Archiving Gets a Refresh

Archiving of static data is turning out to be an area of hot concern

November 1, 2006

4 Min Read
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ORLANDO, Fla. -- Storage Networking World (SNW) -- Archiving of data that doesn't change over time is a red-hot niche, one that's becoming a proving ground for new kinds of storage, according to a number of suppliers here at SNW.

"We're redefining archiving," says Kirk Dunn, CEO of PowerFile, a startup whose optical DVD-based libraries with CIFS and NFS compatibility are used to store medical records, legal documents, and other data that doesn't change over time but needs to be saved for -- well, in some instances -- forever.

Demand has risen for fixed content to be stored in a fashion that won't burden existing disk storage, yet provide durability beyond tape and the ability to retrieve data quickly, he notes -- hence the emphasis on optical technology that isn't considered useful for primary storage but offers a longer-lived and cost-effective alternative to tape.

Dunn credits the CEO of NetApp, who sits on PowerFile's board, with helping the startup see the value of creating "online archives" for static data. "Dan Warmenhoven told me, 'No one is solving this problem,' " Dunn says. He claims PowerFile has sold roughly 16,000 archiving appliances to about 600 customers, though the company's real future will be based on a brand-new product, its A3 appliance, which was released last month. (See PowerFile Pushes DVD Archiving and PowerFile Adds Archiving.)

PowerFile is targeting customers who think EMC's Centera CAS platform may be too costly and complex. An A3 starter kit with 3.4 Tbytes of permanent storage and 1 Tbyte of front-end cache starts at $15,900 -- considerably less than a typical Centera implementation.PowerFile also competes with Plasmon, which announced its own UDO (Ultra Density Optical) Archive Appliance today. (See Plasmon Intros Archive App.) Like Powerfile, Plasmon is targeting applications, such as medical records, that require lots of long-term, accessible storage for data that never changes. Using an appliance frees up primary storage and backups that used to be required to keep this data around. What's more, it's more reliable and durable than tape.

If it sounds like CAS, it's not, says Mike Koclanes, chief strategy officer at Plasmon. "CAS is really a software term ... in which content determines the storage address. We don't do that." (See In Depth: CAS.) Plasmon's new appliance features 2 Tbytes of disk-based cache front-ending 38 Tbytes of optical WORM archive media -- nearly twice what the vendor formerly offered in its hardware. Prices range from $20,000 to $150,000, depending on configuration.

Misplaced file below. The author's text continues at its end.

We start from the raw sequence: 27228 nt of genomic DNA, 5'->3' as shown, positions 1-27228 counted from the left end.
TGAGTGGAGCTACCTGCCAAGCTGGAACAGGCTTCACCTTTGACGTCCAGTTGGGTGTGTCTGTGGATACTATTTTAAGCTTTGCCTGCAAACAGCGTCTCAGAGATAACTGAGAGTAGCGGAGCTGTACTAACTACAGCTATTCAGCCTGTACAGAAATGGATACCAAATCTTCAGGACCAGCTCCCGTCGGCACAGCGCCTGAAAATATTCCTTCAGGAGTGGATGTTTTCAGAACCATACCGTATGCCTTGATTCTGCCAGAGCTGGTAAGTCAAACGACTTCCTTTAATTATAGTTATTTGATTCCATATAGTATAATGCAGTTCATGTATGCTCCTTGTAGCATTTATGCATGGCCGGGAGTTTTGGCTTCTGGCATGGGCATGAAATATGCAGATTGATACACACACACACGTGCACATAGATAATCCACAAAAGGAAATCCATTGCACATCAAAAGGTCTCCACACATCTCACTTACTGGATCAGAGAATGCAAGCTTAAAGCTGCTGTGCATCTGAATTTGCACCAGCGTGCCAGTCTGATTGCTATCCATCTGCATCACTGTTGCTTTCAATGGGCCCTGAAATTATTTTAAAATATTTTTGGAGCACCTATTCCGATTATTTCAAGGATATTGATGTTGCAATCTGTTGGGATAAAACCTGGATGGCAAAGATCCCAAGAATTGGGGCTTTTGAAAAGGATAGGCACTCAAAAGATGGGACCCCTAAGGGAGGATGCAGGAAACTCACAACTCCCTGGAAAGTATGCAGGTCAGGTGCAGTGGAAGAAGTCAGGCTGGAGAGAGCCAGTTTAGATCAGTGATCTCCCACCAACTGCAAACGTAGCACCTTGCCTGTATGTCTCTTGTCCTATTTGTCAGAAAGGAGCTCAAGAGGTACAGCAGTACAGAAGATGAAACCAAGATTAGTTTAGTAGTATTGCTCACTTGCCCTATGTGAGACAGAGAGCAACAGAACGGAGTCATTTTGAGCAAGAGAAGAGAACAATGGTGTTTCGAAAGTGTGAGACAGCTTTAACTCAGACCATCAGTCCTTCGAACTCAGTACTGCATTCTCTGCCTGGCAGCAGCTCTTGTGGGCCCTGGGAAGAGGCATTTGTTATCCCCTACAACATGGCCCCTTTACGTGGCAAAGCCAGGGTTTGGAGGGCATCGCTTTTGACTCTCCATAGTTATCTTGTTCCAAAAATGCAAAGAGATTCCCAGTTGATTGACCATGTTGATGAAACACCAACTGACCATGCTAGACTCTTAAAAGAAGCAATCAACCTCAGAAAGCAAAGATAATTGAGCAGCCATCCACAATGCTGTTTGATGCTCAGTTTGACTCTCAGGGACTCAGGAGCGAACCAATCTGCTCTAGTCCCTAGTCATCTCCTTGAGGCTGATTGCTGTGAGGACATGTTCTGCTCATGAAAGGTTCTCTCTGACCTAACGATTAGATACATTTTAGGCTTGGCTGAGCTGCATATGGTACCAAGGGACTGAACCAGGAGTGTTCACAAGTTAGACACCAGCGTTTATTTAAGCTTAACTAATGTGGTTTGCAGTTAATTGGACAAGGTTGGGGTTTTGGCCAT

Plasmon's Koclanes says the company has seen sequential growth of 35 percent for the last four quarters in its UDO archiving products, which now account for more than 50 percent of the business. Customers include the likes of Newport Imaging Centers in Newport Beach, Calif., an outpatient medical diagnostic facility.

Like PowerFile, Plasmon uses CIFS and NFS to bring data from multiple hosts into optical storage. And also like PowerFile, Plasmon doesn't offer its own data classification and search tools, but relies on partnerships with Arkivio, Hyland Software, and others, resold with Plasmon's UDO Archive Appliance by strategic integrators and VARs.

PowerFile may move slightly beyond this tack. Dunn says it will continue to rely on software partners for searchability: "Why build another search engine or crawler?" he says. But to construct metadata, PowerFile may release its own patented technologies at a later date.Both Plasmon and PowerFile must contend with criticism about their choice of hardware platform -- criticism that both companies use against one another as well. The use of DVD, for instance, is often met with skepticism by IT pros who recall its unreliability at home. Plasmon must contend with whispers that its WORM technology, originated by Sony, is "proprietary" and a castoff.

But both vendors say the proof is in the pudding, and they insist that once would-be customers try their wares, they're likely to get hooked.

Still, at least one other player in the market is basing its proposition on not requiring any hardware. Caringo, which bills itself as a hardware-independent CAS vendor, uses NFS and CIFS to bring legacy applications into a "share" that is set up to look like a file server to the apps. Based on relational database technology, Caringo's solution lets users access data in browsers or within applications without changing the location of that data.

Large healthcare providers, particularly in Europe, have taken up the CAStor solution, execs say. And while not claiming to compete against EMC ("Why go against these guys when you don't have to?" says CEO Mark Goros), Caringo claims to be bringing CAS to SMEs and SMBs that bigger players aren't attracting. Its value lies in being able to run on any platform, including the Mac mini, which hosted a press-room Caringo demo this morning.

Bottom line? Suppliers are seeing a chance to accommodate the growing roster of companies looking for more cost-effective ways to keep data they don't need all the time, but do need to save. And more is on the way. "This is just the tip of the iceberg," says Dunn. "Archiving is generating a whole list of new companies."Mary Jander, Site Editor, Byte and Switch

  • Arkivio Inc.

  • Caringo

  • EMC Corp. (NYSE: EMC)

  • Hyland Software Inc.

  • Network Appliance Inc. (Nasdaq: NTAP)

  • Plasmon plc (London: PLM)

  • PowerFile Inc.

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